Canada – Four National Film Board of Canada works screening at the 2021 St. John’s International Women’s Film Festival. NFB selection includes films by St. John’s filmmakers Monica Kidd and Jennie Williams.

Halifax – National Film Board of Canada (NFB)

Powerful local stories from Newfoundland and Labrador and acclaimed Indigenous works from across Canada—that’s what the National Film Board of Canada is bringing to the St. John’s International Women’s Film Festival (October 13–17, 2021) this year in a selection of four outstanding new films.

Two works boast strong ties to St. John’s:

Jennie Williams is an Inuk visual artist and a throat singer from Happy Valley-Goose Bay, now based in St. John’s, whose short film Nalujuk Night was produced through the Labrador Documentary Project.
Physician/filmmaker Monica Kidd divided her time between St. John’s and Calgary while creating The Storm, working with St. John’s animator Duncan Major.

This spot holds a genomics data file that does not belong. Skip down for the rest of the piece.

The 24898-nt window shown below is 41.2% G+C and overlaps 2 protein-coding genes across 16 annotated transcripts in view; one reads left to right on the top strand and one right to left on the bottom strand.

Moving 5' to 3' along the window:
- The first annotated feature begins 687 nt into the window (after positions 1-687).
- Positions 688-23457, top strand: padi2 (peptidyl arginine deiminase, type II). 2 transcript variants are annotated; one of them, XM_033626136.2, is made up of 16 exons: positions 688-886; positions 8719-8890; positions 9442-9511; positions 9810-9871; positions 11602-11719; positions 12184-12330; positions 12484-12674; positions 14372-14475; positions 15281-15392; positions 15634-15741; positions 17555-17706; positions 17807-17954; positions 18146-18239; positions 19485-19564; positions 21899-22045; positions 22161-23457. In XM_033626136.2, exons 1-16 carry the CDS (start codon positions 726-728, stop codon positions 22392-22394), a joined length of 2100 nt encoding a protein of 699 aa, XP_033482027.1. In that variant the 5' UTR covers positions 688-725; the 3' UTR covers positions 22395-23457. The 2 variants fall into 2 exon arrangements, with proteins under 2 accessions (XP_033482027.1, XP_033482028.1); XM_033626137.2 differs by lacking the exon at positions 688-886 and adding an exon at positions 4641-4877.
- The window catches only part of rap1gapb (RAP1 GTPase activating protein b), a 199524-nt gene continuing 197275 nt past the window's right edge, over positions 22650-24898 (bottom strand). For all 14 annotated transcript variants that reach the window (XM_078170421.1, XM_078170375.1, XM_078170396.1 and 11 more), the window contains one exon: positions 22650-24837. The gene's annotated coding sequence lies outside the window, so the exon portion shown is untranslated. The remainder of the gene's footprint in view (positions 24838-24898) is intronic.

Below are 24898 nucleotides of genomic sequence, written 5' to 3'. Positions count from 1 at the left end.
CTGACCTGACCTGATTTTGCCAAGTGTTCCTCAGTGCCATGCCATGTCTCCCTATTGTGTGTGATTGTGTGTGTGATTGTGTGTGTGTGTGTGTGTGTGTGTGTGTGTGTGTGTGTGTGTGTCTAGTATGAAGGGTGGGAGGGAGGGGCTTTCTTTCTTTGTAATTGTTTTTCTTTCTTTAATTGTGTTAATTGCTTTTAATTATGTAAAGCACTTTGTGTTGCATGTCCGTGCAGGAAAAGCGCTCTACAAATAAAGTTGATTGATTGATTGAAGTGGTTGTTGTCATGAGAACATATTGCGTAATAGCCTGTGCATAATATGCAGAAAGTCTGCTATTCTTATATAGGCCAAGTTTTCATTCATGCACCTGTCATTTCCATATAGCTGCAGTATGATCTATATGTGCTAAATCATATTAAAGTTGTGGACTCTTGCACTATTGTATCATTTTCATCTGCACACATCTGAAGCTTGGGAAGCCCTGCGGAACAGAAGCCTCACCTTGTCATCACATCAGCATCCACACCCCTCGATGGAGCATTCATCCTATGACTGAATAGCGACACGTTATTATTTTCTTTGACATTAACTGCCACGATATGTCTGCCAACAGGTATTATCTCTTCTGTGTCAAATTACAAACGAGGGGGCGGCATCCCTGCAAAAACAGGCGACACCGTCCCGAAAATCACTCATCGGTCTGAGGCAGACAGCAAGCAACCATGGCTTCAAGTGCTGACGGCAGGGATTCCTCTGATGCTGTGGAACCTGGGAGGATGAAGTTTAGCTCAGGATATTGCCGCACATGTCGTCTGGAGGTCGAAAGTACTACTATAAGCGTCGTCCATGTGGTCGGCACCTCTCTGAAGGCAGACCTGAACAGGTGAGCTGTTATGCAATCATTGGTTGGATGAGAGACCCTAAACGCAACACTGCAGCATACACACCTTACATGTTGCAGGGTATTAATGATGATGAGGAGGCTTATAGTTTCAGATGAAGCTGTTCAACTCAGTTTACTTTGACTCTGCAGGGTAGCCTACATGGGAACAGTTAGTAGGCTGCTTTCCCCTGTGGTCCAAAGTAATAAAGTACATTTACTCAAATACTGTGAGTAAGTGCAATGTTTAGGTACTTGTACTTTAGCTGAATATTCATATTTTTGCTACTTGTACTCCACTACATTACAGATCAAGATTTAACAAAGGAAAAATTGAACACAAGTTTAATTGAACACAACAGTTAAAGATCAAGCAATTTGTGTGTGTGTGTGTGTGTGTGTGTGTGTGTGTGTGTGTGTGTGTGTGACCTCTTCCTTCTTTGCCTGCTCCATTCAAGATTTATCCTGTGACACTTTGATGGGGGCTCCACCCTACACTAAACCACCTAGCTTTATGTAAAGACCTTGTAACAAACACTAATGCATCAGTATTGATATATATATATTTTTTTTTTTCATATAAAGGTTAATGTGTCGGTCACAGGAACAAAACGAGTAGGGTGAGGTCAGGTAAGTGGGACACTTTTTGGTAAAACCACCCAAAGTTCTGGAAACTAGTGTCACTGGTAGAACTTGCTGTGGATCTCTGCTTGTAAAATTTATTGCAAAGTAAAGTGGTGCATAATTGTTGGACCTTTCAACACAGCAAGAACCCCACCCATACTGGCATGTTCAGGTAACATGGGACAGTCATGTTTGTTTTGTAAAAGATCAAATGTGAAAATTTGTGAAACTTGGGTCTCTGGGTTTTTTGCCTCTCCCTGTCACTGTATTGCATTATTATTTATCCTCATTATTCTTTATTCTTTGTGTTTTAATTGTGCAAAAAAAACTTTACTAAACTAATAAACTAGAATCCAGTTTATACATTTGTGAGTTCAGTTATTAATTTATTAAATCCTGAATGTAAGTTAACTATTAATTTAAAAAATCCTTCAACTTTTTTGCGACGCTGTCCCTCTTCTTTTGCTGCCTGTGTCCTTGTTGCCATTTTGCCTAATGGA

Along with Jennie’s short, the rest of the NFB selection amplifies powerful stories by Indigenous women creators, with two festival award winners:

The feature-length documentary Kímmapiiyipitssini: The Meaning of Empathy by Kainai First Nation/Sámi filmmaker Elle-Máijá Tailfeathers.
The short doc Mary Two-Axe Earley: I Am Indian Again by Kanien’kehá:ka (Mohawk) director Courtney Montour.

NFB titles will be available for streaming in Atlantic Canada, Quebec and Ontario.

Films from Newfoundland and Labrador

Nalujuk Night by Jennie Williams (13 mins.)

Press kit: mediaspace.nfb.ca/epk/nalujuk-night

Jennie Williams plunges audiences directly into the action in this bone-chilling black-and-white short documentary about a winter night like no other. Every January 6, from the dark of the Nunatsiavut night, the Nalujuit appear on the sea ice. They walk on two legs, yet their faces are animalistic, skeletal and otherworldly as they approach their destination: the Inuit community of Nain.